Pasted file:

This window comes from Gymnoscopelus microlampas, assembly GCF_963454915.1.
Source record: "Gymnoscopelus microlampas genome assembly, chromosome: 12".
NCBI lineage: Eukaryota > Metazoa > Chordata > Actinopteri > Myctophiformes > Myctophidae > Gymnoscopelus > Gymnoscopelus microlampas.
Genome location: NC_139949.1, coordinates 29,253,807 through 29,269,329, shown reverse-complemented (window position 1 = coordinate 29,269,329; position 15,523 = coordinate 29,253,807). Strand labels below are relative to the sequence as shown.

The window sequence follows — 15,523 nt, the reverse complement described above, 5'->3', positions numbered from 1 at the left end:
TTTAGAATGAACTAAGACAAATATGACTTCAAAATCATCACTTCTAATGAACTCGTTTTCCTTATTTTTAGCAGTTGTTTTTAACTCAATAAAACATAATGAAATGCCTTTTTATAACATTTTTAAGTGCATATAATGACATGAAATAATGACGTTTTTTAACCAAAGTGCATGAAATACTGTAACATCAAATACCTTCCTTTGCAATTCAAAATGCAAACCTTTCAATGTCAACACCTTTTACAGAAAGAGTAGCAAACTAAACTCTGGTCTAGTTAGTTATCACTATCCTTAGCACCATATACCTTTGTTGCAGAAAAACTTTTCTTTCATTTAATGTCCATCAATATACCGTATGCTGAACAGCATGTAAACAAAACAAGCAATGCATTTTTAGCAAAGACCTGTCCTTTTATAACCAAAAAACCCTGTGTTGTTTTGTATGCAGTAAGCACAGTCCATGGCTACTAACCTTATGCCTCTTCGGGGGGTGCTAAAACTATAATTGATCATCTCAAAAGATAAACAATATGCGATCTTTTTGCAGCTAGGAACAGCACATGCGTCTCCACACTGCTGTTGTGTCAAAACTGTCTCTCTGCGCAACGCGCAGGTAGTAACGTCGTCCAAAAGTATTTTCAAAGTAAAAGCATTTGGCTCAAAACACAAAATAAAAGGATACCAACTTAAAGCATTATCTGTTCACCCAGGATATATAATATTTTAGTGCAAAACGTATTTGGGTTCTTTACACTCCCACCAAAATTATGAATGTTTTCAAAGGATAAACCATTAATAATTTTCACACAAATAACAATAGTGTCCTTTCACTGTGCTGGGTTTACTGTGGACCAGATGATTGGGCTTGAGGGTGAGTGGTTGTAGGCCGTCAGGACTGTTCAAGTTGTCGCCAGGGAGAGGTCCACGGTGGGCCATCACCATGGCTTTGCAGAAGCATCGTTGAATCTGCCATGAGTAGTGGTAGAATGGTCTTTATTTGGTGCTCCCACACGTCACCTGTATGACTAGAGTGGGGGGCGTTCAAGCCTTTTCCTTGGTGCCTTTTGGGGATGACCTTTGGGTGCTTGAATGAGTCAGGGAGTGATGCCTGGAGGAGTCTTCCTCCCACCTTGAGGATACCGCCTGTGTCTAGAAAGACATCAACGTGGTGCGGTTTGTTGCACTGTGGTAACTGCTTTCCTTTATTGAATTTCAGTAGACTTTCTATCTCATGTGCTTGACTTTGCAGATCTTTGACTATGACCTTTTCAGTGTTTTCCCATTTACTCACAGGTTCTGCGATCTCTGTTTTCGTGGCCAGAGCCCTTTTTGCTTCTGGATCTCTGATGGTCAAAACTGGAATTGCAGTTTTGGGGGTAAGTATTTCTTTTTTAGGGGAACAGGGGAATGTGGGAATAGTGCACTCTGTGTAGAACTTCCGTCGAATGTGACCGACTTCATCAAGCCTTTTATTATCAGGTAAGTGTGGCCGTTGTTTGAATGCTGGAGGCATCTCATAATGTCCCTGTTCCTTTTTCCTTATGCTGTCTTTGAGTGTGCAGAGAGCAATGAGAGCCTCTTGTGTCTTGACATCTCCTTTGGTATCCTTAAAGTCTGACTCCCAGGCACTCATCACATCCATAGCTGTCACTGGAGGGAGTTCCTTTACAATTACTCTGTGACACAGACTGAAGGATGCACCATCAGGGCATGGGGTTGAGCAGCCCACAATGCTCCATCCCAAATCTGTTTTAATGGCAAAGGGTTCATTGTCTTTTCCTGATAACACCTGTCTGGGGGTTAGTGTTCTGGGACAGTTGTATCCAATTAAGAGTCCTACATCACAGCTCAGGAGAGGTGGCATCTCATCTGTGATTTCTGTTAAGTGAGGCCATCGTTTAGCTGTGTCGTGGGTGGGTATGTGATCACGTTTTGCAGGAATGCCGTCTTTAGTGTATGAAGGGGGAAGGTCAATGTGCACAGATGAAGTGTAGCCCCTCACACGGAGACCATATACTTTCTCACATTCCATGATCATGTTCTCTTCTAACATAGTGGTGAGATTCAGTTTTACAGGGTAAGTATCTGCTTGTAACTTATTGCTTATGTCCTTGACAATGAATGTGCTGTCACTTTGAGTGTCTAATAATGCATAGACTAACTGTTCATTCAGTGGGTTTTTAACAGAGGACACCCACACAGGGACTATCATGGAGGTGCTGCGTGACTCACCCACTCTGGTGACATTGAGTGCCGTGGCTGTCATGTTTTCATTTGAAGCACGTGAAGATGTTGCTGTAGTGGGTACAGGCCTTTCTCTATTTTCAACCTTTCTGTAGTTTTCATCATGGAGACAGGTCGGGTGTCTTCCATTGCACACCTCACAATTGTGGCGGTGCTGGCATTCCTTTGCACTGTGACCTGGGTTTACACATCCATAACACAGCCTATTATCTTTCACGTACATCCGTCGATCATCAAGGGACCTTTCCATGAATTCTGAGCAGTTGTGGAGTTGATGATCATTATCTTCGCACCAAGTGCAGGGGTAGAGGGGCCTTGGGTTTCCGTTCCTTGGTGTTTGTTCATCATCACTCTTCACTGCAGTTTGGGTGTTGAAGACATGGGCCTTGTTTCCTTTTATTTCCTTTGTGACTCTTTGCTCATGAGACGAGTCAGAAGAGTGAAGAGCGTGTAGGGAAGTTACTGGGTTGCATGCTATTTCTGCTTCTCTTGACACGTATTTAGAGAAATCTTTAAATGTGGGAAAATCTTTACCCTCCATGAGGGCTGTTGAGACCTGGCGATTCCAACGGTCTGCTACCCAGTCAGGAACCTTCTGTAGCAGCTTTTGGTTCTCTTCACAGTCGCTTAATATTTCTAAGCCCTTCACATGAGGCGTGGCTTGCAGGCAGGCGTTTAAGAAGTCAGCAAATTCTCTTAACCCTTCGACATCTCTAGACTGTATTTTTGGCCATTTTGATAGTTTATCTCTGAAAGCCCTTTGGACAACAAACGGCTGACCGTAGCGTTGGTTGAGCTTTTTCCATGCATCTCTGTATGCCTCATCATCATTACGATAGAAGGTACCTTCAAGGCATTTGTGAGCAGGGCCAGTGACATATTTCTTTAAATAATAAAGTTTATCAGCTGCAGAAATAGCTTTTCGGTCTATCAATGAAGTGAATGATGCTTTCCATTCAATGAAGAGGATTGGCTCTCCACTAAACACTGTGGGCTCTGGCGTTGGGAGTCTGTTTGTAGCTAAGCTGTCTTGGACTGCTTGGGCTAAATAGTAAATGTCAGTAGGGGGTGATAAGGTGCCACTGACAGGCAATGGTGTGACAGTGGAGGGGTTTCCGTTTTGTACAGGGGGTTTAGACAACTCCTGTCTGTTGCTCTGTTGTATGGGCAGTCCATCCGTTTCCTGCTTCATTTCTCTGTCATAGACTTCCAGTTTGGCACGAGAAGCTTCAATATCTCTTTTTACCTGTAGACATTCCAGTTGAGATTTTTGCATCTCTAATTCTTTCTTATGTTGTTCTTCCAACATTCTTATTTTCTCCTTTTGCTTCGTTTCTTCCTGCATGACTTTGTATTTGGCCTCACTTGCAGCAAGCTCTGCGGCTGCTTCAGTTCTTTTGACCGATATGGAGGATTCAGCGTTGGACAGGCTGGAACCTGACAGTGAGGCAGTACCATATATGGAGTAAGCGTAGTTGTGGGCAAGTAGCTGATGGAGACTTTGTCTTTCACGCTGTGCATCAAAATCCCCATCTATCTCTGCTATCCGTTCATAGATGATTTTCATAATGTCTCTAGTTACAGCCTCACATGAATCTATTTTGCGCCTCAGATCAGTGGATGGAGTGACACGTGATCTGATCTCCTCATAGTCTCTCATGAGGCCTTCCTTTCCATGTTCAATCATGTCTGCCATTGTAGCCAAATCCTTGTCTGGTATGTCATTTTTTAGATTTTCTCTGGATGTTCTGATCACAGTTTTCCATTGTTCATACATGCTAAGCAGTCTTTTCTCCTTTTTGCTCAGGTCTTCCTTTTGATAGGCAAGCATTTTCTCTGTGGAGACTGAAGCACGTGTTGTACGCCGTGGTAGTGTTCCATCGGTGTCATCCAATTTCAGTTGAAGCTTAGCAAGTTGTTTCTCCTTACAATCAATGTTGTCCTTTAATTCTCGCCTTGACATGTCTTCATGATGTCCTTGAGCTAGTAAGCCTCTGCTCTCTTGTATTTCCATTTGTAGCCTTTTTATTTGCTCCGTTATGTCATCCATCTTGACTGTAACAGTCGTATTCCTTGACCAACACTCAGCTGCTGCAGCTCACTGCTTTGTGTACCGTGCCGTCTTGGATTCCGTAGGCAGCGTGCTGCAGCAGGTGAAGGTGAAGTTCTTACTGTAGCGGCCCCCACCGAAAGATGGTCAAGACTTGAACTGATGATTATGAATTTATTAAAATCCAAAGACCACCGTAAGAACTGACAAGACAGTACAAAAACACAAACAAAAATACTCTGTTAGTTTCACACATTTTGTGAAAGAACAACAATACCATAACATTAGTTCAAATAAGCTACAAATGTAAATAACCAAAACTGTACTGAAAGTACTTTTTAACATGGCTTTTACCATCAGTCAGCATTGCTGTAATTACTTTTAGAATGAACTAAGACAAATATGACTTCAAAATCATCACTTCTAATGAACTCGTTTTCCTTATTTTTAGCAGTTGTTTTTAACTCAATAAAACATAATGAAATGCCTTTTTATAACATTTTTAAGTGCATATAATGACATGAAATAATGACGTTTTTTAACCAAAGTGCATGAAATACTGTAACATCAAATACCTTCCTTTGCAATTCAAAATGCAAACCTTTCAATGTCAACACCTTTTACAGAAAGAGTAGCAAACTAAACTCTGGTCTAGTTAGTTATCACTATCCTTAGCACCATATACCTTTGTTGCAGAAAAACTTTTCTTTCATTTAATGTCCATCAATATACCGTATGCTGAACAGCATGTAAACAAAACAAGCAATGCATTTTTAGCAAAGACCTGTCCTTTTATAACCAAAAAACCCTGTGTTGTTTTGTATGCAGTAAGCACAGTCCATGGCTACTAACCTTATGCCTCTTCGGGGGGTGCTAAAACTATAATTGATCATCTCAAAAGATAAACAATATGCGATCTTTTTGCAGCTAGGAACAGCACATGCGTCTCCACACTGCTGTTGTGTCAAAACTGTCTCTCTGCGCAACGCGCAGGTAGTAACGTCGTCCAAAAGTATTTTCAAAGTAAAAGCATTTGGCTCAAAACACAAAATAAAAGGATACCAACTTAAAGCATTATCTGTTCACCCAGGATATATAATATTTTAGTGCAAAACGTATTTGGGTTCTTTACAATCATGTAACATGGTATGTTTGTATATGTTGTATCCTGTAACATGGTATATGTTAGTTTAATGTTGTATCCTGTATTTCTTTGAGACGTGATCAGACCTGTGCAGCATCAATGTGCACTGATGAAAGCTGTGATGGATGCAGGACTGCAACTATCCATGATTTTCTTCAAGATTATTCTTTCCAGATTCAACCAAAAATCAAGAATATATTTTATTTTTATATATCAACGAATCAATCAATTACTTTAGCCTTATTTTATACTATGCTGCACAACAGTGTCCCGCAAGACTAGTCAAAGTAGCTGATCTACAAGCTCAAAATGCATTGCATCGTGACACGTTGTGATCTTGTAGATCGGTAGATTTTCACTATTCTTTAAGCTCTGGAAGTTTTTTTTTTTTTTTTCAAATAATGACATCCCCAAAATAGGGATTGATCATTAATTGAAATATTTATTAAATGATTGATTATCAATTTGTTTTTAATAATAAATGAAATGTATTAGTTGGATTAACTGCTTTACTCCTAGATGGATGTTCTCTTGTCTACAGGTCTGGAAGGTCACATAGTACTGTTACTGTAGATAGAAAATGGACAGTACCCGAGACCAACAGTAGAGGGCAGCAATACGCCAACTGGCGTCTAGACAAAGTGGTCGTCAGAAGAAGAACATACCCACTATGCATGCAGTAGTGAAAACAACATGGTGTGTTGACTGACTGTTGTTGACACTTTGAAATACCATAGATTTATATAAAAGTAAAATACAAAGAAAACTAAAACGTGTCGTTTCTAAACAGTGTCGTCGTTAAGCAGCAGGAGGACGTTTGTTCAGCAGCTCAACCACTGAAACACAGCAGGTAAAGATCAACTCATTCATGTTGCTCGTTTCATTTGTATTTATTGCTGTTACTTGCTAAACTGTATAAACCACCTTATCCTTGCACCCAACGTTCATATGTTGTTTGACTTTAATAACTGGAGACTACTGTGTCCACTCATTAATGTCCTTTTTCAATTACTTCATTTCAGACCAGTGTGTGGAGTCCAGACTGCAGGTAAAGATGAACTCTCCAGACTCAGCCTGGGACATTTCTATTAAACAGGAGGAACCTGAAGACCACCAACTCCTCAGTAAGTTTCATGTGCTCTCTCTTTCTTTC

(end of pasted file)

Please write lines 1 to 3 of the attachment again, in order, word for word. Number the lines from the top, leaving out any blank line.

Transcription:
This window comes from Gymnoscopelus microlampas, assembly GCF_963454915.1.
Source record: "Gymnoscopelus microlampas genome assembly, chromosome: 12".
NCBI lineage: Eukaryota > Metazoa > Chordata > Actinopteri > Myctophiformes > Myctophidae > Gymnoscopelus > Gymnoscopelus microlampas.